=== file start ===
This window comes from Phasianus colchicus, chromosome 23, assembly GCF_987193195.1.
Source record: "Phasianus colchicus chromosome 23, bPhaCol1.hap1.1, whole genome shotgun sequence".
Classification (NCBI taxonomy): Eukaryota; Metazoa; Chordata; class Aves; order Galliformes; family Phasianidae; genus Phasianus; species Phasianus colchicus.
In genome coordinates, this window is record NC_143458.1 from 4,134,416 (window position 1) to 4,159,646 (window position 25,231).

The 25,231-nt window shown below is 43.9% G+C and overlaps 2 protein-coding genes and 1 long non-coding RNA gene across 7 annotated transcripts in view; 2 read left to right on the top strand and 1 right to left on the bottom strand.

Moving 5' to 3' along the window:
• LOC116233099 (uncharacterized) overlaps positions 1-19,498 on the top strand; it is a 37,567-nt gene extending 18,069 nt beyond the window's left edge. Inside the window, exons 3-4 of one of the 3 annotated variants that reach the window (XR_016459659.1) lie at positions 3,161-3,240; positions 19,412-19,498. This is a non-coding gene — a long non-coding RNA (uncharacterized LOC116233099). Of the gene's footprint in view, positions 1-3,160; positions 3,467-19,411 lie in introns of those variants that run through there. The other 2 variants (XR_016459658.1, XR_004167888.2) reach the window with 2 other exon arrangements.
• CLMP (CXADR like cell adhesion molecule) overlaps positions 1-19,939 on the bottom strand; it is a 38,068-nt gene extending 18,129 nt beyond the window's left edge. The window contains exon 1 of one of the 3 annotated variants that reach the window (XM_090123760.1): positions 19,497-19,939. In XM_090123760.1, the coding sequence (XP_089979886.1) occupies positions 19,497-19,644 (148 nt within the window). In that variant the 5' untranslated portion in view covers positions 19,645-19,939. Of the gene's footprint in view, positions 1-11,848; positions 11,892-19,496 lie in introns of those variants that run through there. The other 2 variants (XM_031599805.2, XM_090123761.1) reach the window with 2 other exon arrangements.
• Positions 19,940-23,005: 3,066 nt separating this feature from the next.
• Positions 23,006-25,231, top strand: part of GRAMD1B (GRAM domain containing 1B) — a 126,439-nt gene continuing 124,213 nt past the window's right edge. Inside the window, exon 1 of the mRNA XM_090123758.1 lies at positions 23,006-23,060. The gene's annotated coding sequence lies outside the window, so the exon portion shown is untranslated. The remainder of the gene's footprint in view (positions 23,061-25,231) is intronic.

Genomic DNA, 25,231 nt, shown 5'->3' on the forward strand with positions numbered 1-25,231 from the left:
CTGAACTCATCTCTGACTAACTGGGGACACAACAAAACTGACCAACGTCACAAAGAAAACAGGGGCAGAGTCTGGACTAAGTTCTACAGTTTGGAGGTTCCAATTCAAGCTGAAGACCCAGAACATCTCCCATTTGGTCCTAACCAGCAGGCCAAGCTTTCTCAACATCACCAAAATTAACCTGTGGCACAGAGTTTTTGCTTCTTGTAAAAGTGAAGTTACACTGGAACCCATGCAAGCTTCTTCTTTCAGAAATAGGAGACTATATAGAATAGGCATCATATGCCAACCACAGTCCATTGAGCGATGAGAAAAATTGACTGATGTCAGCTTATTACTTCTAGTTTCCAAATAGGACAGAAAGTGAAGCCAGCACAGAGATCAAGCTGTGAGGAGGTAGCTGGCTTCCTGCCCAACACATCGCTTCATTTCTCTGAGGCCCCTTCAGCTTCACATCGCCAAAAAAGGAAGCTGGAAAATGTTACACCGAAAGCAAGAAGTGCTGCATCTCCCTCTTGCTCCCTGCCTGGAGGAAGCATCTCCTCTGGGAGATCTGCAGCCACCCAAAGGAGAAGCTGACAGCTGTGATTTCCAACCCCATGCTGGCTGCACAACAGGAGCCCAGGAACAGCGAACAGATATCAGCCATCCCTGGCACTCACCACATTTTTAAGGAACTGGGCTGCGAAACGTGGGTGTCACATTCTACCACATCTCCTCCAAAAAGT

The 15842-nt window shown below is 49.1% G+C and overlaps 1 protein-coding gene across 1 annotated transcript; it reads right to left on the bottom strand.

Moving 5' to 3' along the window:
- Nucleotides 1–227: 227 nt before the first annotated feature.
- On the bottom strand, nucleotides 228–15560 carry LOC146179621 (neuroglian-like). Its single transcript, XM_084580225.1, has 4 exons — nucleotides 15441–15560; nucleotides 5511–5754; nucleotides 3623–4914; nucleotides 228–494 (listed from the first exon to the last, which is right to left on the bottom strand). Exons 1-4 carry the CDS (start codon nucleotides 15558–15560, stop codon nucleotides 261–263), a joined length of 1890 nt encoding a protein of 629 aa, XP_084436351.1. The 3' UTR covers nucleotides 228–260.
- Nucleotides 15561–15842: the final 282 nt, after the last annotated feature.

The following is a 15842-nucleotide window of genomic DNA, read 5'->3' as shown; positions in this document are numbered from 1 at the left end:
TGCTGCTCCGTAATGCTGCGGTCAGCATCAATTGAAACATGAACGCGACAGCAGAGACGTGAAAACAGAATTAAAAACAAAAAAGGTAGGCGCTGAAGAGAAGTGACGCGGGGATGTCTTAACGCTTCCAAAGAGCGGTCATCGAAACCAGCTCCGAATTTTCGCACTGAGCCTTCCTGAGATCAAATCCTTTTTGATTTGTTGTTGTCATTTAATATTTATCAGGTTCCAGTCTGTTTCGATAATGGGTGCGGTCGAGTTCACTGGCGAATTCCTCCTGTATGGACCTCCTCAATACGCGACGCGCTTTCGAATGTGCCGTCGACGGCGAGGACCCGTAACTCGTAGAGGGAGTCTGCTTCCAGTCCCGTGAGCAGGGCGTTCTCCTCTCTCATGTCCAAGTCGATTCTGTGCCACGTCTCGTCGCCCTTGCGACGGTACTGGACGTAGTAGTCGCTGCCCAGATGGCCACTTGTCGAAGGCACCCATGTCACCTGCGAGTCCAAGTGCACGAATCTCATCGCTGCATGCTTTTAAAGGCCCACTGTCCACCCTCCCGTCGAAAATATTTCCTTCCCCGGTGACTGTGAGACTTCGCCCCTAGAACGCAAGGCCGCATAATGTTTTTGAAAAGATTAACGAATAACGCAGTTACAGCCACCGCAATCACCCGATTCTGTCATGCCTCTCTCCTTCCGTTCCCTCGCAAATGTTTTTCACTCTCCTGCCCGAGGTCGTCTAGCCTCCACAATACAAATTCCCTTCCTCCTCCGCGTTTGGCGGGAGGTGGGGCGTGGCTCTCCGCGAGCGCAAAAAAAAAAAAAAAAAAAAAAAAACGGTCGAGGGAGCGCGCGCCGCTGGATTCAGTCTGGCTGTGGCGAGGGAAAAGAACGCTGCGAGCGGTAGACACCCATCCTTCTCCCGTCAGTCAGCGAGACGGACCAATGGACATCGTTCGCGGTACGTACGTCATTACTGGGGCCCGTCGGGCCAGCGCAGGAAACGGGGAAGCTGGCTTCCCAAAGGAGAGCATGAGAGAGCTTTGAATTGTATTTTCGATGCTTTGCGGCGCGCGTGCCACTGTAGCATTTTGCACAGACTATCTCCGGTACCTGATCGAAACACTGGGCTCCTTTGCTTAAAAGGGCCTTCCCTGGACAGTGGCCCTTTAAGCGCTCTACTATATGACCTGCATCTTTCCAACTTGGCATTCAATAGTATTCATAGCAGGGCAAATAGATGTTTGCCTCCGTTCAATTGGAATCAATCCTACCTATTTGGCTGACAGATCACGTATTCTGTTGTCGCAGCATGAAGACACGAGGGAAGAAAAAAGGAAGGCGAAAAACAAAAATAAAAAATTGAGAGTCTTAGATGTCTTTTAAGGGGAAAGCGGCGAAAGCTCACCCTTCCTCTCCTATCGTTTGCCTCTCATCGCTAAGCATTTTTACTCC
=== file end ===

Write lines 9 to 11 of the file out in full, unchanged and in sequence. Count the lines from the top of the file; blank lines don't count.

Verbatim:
• Positions 19,940-23,005: 3,066 nt separating this feature from the next.
• Positions 23,006-25,231, top strand: part of GRAMD1B (GRAM domain containing 1B) — a 126,439-nt gene continuing 124,213 nt past the window's right edge. Inside the window, exon 1 of the mRNA XM_090123758.1 lies at positions 23,006-23,060. The gene's annotated coding sequence lies outside the window, so the exon portion shown is untranslated. The remainder of the gene's footprint in view (positions 23,061-25,231) is intronic.

Genomic DNA, 25,231 nt, shown 5'->3' on the forward strand with positions numbered 1-25,231 from the left: